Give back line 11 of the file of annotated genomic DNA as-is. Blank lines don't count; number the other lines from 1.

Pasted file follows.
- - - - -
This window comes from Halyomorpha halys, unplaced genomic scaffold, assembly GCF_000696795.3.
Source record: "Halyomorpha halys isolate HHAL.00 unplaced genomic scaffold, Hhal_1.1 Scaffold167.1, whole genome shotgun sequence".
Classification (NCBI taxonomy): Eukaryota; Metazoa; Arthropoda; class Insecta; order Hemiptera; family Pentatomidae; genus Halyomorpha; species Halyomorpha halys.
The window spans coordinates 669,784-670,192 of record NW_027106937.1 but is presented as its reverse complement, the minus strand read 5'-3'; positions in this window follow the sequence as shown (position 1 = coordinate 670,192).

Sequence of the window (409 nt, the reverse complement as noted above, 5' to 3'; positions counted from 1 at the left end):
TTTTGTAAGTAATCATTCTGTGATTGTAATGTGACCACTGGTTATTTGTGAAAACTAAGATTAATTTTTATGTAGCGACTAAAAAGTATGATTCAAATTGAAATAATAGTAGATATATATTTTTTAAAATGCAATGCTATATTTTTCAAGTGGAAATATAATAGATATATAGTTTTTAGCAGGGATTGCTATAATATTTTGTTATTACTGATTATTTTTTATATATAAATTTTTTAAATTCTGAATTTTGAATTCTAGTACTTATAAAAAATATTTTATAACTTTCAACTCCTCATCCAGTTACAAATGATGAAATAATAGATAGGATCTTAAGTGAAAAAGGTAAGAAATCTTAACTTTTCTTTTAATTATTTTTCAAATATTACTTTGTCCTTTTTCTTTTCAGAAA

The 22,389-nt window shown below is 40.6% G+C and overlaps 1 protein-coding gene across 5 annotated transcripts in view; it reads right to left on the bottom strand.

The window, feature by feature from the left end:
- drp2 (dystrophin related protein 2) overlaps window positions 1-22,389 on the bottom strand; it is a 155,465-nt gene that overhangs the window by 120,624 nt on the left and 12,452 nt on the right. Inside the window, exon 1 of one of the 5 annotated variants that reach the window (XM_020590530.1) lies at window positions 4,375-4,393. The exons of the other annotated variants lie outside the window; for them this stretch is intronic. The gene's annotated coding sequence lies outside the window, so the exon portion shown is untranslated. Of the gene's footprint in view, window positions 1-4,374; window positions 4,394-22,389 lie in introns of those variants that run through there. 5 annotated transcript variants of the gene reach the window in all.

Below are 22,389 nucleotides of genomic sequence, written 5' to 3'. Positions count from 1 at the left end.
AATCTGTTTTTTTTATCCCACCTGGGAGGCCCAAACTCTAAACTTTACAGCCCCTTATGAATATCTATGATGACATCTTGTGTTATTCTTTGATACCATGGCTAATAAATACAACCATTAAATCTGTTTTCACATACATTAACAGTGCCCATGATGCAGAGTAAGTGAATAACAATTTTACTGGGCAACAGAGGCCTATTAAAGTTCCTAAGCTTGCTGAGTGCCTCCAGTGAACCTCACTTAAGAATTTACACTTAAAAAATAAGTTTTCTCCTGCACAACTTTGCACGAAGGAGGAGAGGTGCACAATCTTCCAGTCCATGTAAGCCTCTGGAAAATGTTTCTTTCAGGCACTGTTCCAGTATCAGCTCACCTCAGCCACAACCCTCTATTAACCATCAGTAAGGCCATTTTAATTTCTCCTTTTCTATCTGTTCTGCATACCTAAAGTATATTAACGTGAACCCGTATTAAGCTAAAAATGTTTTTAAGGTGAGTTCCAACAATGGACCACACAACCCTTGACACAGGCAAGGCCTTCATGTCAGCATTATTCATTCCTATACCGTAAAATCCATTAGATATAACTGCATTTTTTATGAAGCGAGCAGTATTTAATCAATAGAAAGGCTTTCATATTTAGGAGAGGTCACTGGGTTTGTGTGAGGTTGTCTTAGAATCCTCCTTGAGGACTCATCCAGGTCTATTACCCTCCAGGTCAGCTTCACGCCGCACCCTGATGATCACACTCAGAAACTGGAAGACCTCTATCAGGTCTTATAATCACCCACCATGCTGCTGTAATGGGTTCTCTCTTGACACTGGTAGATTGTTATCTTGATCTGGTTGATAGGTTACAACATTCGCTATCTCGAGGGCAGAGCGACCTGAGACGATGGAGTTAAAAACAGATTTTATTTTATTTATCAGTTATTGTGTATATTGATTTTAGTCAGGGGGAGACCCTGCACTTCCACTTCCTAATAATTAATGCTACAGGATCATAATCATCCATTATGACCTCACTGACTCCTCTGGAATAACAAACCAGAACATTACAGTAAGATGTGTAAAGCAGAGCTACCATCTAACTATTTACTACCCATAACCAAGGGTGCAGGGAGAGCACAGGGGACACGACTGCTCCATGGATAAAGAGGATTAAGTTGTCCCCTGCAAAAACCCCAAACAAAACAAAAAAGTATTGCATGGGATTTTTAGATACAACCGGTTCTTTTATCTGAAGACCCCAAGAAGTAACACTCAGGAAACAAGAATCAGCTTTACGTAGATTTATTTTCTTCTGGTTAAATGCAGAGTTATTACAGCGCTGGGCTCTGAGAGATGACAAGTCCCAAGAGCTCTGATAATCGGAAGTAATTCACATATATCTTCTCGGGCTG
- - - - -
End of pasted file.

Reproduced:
AATCTGTTTTTTTTATCCCACCTGGGAGGCCCAAACTCTAAACTTTACAGCCCCTTATGAATATCTATGATGACATCTTGTGTTATTCTTTGATACCATGGCTAATAAATACAACCATTAAATCTGTTTTCACATACATTAACAGTGCCCATGATGCAGAGTAAGTGAATAACAATTTTACTGGGCAACAGAGGCCTATTAAAGTTCCTAAGCTTGCTGAGTGCCTCCAGTGAACCTCACTTAAGAATTTACACTTAAAAAATAAGTTTTCTCCTGCACAACTTTGCACGAAGGAGGAGAGGTGCACAATCTTCCAGTCCATGTAAGCCTCTGGAAAATGTTTCTTTCAGGCACTGTTCCAGTATCAGCTCACCTCAGCCACAACCCTCTATTAACCATCAGTAAGGCCATTTTAATTTCTCCTTTTCTATCTGTTCTGCATACCTAAAGTATATTAACGTGAACCCGTATTAAGCTAAAAATGTTTTTAAGGTGAGTTCCAACAATGGACCACACAACCCTTGACACAGGCAAGGCCTTCATGTCAGCATTATTCATTCCTATACCGTAAAATCCATTAGATATAACTGCATTTTTTATGAAGCGAGCAGTATTTAATCAATAGAAAGGCTTTCATATTTAGGAGAGGTCACTGGGTTTGTGTGAGGTTGTCTTAGAATCCTCCTTGAGGACTCATCCAGGTCTATTACCCTCCAGGTCAGCTTCACGCCGCACCCTGATGATCACACTCAGAAACTGGAAGACCTCTATCAGGTCTTATAATCACCCACCATGCTGCTGTAATGGGTTCTCTCTTGACACTGGTAGATTGTTATCTTGATCTGGTTGATAGGTTACAACATTCGCTATCTCGAGGGCAGAGCGACCTGAGACGATGGAGTTAAAAACAGATTTTATTTTATTTATCAGTTATTGTGTATATTGATTTTAGTCAGGGGGAGACCCTGCACTTCCACTTCCTAATAATTAATGCTACAGGATCATAATCATCCATTATGACCTCACTGACTCCTCTGGAATAACAAACCAGAACATTACAGTAAGATGTGTAAAGCAGAGCTACCATCTAACTATTTACTACCCATAACCAAGGGTGCAGGGAGAGCACAGGGGACACGACTGCTCCATGGATAAAGAGGATTAAGTTGTCCCCTGCAAAAACCCCAAACAAAACAAAAAAGTATTGCATGGGATTTTTAGATACAACCGGTTCTTTTATCTGAAGACCCCAAGAAGTAACACTCAGGAAACAAGAATCAGCTTTACGTAGATTTATTTTCTTCTGGTTAAATGCAGAGTTATTACAGCGCTGGGCTCTGAGAGATGACAAGTCCCAAGAGCTCTGATAATCGGAAGTAATTCACATATATCTTCTCGGGCTG